Some handy tips to break the Middle East impasse

Rami G. Khouri writes in Lebanon’s Daily Star with a suggestion to break the Middle East impasse:

I have a suggestion. The Netanyahu move does not meet the legitimate demands of the Palestinians, the Obama administration, Security Council resolutions or international law and conventions, yet we should not merely dismiss it and remain diplomatically frozen. Israel is offering to commit only half the crimes it has committed for the last 40 years, by reducing the scale and pace of its colonization of occupied Arab lands. American, British, French and other Western officials find this a positive step forward, and are free to wade in their moralistic mud pits and diplomatic fantasy worlds. We should no longer play this ugly game, whose operative contours are what Israel and its proxies in Washington allow the US government to do in the Middle East.
Rather, the Palestinians and Arabs this week should acknowledge the partial and symbolic gesture by Israel to the United States as precisely what it is: a partial and symbolic gesture to the US, not a serious, substantive move to engage the Arabs in a comprehensive peace process. We should take the next move to generate a new and better dynamic.
After consultations with key players in the region, the Arab League secretary general, Amr Moussa, should announce that in response to the sincere American effort to re-start comprehensive peace talks, and to take the Israeli gesture to its logical conclusion, a delegation of Arab foreign ministers and the secretary general of the Arab League will be at United Nations headquarters in Geneva at 10:00 a.m. on December 10 to negotiate comprehensive, permanent, mutually agreed peace and coexistence arrangements with the state of Israel.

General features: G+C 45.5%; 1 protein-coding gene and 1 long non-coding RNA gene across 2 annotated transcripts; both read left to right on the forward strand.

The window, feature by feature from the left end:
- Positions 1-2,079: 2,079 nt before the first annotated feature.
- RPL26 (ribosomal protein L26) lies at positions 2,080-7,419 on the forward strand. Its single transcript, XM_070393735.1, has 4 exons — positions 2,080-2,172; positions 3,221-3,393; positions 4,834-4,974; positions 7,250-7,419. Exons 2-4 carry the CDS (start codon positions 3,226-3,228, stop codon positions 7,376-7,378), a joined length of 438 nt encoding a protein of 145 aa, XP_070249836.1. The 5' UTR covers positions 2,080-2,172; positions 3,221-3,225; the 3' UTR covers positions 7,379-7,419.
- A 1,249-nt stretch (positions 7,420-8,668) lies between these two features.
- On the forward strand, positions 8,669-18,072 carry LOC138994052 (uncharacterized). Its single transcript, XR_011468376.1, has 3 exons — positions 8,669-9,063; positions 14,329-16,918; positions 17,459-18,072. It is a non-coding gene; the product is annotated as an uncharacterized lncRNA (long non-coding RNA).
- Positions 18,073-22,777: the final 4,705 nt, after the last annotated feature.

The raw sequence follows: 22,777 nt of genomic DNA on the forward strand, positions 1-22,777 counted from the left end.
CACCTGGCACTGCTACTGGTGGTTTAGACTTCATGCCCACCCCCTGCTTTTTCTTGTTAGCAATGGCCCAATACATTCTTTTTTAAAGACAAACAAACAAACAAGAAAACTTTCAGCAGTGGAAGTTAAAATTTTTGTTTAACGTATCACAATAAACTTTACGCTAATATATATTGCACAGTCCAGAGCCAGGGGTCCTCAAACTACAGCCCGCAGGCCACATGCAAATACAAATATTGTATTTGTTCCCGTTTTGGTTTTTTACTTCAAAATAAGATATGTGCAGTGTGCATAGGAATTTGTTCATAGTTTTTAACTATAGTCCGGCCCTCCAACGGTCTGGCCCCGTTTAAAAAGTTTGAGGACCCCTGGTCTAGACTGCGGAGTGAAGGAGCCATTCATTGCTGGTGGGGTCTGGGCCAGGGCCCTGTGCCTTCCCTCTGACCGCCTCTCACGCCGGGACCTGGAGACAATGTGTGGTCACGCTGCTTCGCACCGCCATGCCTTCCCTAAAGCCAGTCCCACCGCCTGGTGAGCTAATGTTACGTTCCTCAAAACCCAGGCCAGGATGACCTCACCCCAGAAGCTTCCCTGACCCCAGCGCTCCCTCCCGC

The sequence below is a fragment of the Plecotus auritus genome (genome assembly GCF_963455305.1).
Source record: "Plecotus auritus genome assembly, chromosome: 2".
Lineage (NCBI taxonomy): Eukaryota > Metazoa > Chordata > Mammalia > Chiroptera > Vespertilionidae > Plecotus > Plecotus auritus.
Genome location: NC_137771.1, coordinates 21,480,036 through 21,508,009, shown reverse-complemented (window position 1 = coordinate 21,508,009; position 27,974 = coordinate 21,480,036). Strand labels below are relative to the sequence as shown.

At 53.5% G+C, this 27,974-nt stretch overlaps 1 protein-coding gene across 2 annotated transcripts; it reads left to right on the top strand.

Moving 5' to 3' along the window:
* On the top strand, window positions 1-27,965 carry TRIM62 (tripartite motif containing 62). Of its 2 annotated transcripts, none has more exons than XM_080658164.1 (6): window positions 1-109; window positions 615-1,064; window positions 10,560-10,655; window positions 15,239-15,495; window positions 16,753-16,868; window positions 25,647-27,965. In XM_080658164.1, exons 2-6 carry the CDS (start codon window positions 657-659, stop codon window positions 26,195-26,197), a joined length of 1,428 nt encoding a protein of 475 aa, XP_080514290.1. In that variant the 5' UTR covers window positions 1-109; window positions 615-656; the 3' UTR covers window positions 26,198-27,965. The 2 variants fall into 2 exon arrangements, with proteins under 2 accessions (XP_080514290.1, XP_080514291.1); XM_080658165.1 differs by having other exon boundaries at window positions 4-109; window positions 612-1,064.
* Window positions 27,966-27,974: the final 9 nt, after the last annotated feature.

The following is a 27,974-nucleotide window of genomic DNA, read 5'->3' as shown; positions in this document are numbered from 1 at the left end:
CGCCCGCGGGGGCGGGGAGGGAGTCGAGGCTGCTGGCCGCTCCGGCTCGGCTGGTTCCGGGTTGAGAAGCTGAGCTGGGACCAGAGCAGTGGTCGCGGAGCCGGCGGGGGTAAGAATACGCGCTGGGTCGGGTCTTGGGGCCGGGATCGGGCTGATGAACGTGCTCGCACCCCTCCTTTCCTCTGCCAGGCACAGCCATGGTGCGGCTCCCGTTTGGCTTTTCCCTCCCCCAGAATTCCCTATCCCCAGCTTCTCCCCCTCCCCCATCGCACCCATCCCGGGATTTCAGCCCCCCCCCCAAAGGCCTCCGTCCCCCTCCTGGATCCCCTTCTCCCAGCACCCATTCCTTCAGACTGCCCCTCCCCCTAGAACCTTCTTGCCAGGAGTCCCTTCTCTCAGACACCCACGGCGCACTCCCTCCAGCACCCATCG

We will do this on the basis of several principles that reflect the Arab position (the Israelis can outline theirs): We go to negotiate under the aegis of the 1991 Madrid Peace conference mandate that itself mirrors UN Security Council calls for Arab-Israeli negotiations; on the basis of the 2002 Arab Peace Plan that offers a framework of principles for justice, conflict-resolution, peace and coexistence between Arabs and Israelis; acknowledging the relevance of the January 2001 Clinton Parameters and the January 2001 Moratinos-European Union Non-Paper that captured the Israeli and Palestinian positions after the Camp David and Taba talks; and, with the US and UN secretary-general as principal mediators.

We go to Geneva to directly negotiate final-status issues, starting with borders, refugees, Jerusalem, and mutual recognition and security. We will do this seriously for three months, after which the process will stop if no agreements or significant breakthroughs to final-status accords are reached.

Text and images ©2024 Antony Loewenstein. All rights reserved.

Site by Common